Had I read Celeste Ng’s latest, “Our Missing Hearts,” when it was published last fall, I may have been a little more reluctant to believe it to be more than a fairly plausible guess at what the future could hold.
And then Florida became a thing.
Empty bookshelves, to me, is more than simple outrage. I mean, of course — any common sense person would be, or should be, upset at the practice of selective censorship. And at the notion a small-minded narrow swath of people are serving as judge and jury when it comes to reviewing questioned books for appropriateness.
But as someone who, like Sadie and Bird, found libraries to be a safe space as a kid, the vision of an empty shelf where books once stood at the ready is almost violent in nature. Abhorrent.
And that now feels like it was just the start — controlling university curriculums, forcing citizen journalists to “register” their blogs should they choose to write about government. It’s surreal. These so-called politicians leaning into their arguments under the guise of patriotism and protecting children could just as easily serve as the prequel to Ng’s tale of a young bi-racial boy in search of his mother in the age of PACT — Preserving American Culture and Traditions.
Set in present day Boston and New York City, Noah “Bird” Gardner lives with his father post-Crisis in a Cambridge dorm. A financial downturn-turned-full blown economic meltdown became a convenient excuse to condone anti-Asian sentiment, and through no fault of her own, Bird’s mother, Margaret, finds herself on the run in order to protect Bird from the possibility he’ll be re-settled with a more “patriotic” family.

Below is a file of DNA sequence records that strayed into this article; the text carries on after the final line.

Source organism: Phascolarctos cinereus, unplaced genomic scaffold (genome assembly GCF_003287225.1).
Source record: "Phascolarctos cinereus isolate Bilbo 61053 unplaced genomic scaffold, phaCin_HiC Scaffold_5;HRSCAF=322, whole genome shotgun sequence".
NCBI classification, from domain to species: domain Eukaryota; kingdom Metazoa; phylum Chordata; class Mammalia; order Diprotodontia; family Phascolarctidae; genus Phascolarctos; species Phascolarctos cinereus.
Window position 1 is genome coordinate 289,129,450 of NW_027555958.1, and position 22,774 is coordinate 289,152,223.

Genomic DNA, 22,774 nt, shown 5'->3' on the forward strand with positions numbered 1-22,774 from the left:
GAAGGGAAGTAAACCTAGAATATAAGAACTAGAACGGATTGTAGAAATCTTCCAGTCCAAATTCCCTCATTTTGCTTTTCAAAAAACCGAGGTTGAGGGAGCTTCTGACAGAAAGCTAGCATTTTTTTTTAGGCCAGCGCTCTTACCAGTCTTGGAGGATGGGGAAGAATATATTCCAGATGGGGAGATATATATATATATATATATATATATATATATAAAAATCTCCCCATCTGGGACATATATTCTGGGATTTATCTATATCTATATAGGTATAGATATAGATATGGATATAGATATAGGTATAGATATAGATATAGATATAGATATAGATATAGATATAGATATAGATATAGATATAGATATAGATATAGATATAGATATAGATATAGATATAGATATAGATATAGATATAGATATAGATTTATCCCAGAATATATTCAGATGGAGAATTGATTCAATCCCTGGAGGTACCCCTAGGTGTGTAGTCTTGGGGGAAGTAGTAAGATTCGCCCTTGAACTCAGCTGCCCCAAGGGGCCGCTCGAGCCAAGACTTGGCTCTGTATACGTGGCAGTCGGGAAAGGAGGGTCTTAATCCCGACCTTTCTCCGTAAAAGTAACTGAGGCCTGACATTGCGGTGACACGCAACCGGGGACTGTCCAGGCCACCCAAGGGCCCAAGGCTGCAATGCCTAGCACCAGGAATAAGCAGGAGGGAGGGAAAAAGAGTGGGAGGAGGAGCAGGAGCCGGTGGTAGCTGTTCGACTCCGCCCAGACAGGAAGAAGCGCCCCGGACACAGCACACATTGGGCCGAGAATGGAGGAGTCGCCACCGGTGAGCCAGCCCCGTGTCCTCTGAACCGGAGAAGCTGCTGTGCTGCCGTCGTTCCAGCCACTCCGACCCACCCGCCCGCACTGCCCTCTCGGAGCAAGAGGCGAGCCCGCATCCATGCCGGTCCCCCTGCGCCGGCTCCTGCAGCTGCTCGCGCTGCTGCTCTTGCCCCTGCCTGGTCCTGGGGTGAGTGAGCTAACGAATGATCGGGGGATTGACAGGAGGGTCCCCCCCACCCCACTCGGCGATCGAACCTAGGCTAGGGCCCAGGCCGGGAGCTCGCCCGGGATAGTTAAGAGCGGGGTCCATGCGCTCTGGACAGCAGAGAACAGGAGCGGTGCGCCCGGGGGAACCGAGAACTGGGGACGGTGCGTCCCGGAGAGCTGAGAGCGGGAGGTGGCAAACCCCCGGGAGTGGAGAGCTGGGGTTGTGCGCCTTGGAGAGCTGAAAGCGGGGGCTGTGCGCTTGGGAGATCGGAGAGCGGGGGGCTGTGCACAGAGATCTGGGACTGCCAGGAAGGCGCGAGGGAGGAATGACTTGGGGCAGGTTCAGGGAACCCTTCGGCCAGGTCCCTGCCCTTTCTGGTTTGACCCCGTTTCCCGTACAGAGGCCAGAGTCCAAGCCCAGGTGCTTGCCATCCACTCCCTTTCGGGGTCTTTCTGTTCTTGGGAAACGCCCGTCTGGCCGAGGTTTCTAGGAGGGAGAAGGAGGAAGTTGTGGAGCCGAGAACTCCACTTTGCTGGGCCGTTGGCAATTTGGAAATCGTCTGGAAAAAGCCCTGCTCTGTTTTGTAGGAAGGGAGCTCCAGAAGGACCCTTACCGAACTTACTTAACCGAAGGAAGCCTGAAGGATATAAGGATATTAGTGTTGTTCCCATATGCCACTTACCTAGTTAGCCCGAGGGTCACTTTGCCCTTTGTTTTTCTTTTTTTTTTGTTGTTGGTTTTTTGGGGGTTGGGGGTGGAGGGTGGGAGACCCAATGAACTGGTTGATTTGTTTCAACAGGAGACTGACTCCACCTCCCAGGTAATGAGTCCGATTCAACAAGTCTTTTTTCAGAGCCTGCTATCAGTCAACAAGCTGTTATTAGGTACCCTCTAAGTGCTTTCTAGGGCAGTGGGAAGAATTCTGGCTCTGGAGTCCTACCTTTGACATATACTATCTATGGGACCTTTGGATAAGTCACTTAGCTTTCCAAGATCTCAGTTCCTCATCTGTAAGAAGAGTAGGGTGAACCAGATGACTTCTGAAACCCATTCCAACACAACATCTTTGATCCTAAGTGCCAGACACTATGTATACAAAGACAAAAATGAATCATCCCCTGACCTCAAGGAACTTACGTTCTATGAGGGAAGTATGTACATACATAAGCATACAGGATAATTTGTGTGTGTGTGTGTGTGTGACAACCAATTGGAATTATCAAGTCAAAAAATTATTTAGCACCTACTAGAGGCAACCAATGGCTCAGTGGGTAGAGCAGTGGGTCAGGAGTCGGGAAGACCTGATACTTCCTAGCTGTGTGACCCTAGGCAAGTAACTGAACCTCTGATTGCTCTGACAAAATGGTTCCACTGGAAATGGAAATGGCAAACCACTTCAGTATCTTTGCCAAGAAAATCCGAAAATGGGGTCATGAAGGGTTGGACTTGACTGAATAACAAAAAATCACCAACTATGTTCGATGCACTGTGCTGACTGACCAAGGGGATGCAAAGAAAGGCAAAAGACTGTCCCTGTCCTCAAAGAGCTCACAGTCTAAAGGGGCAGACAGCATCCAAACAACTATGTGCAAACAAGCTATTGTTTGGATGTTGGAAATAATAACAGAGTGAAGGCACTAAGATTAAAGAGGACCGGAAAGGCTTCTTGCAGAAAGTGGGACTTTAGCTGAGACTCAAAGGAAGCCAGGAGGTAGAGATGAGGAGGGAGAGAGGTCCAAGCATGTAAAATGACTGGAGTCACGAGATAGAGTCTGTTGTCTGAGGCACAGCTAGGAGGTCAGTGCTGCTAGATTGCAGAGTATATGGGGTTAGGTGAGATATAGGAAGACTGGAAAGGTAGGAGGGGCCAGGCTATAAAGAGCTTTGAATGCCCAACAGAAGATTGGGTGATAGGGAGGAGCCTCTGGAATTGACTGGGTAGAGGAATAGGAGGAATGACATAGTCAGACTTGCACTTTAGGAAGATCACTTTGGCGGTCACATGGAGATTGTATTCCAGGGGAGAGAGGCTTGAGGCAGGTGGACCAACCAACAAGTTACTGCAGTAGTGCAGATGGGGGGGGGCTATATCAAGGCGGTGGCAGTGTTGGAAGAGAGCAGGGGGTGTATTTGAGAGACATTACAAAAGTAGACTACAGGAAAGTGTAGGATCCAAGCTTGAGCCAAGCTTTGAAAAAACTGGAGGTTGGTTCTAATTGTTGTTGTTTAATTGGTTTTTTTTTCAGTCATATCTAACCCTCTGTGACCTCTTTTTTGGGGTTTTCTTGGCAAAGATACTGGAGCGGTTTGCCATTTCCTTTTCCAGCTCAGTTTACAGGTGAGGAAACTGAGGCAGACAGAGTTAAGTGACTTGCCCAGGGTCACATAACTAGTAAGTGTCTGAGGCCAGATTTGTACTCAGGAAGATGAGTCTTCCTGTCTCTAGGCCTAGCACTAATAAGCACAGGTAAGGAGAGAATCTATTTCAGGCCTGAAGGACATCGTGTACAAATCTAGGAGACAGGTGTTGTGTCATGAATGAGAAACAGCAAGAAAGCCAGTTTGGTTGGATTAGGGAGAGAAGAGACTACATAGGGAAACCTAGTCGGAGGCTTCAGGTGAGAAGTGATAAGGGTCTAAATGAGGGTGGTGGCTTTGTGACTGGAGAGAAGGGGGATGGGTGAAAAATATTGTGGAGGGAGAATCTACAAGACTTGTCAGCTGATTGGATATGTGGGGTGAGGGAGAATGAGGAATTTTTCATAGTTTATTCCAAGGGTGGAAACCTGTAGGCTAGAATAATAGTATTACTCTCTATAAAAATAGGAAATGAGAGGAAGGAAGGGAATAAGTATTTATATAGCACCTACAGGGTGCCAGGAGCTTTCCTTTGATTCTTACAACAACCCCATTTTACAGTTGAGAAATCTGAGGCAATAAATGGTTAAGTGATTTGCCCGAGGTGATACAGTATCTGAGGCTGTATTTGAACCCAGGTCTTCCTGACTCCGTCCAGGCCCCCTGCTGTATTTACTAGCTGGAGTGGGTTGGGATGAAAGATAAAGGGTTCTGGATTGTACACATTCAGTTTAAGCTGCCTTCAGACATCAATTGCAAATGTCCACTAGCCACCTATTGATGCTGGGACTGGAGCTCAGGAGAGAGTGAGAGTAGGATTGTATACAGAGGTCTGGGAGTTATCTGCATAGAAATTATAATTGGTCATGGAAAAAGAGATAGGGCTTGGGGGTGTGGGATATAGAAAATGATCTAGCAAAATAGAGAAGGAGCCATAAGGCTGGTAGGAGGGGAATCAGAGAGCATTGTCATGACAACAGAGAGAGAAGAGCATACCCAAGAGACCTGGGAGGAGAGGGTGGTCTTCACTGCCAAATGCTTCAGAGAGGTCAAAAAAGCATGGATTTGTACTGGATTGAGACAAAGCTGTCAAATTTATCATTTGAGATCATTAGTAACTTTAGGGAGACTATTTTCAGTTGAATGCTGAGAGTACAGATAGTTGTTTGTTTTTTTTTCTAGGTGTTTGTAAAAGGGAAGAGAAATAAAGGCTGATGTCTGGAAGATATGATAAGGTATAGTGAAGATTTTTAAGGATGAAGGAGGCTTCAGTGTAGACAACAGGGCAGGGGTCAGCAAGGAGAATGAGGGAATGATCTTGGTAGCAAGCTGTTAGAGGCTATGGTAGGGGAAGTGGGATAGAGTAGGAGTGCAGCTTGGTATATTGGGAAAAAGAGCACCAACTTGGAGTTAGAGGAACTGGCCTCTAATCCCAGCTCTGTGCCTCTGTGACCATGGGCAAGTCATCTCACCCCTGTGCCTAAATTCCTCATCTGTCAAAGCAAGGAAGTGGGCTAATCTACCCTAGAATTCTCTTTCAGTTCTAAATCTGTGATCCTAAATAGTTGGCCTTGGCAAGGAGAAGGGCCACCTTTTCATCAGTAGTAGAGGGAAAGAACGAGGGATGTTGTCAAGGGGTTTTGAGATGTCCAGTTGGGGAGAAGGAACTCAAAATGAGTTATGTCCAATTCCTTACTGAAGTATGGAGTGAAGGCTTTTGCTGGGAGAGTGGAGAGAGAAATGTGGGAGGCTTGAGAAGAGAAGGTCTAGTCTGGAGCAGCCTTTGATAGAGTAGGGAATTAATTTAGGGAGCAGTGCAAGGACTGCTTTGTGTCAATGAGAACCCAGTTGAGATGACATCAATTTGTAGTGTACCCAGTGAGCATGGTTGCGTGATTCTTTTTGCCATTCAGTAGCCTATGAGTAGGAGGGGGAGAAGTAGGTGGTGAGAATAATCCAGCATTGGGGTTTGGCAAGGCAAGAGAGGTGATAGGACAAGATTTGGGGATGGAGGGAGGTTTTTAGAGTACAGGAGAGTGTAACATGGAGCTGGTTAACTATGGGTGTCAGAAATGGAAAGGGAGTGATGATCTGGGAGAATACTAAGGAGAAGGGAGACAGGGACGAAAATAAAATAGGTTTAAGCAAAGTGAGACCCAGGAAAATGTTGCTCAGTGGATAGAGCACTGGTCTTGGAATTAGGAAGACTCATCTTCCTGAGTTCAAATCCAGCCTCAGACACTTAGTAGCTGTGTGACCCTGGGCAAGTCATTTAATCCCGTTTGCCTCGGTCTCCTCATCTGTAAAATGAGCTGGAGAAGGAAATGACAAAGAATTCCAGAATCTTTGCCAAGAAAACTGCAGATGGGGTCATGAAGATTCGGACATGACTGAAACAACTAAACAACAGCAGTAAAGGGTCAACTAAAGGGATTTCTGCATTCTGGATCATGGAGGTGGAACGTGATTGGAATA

Bird is barely a teenager, and his father won’t share any information abut his mother, so it’s up to him to uncover the origins and meaning behind a mysterious piece of paper that arrives one day — a series of hand drawn cats. A clue. A chance.
Bird’s journey, and the mystery of Margaret Miu, is as emotional as you would expect, and a reminder of the lengths parents will go to protect their children. The fiercest of loves defined by sacrifice. Sacrifice of personal happiness, personal liberty. The willingness to give up everything to ensure their safety. It’s nothing short of tragic.
Ng’s depiction of a post-Crisis, PACT America is Spot.On. Really, frighteningly so. Bird serves as witness to acts of violence that while fictional in nature on the page, have indeed occurred. The world she has conjured not only is possible, but probable in certain political circles. And while the topic itself isn’t sunshine and butterflies, the story remains incredibly engaging. It’s a page turner from which you’ll have to force yourself to take a pause now and then simply to process.
Great book club fodder — as participants can debate Ethan’s reticence, Bird’s bravado, Margaret’s penance. I’m left hoping Margaret’s second greatest accomplishment made a difference in Ng’s vision of America, and that we too can stop, listen and change for the better.
Here’s hoping common sense makes a comeback.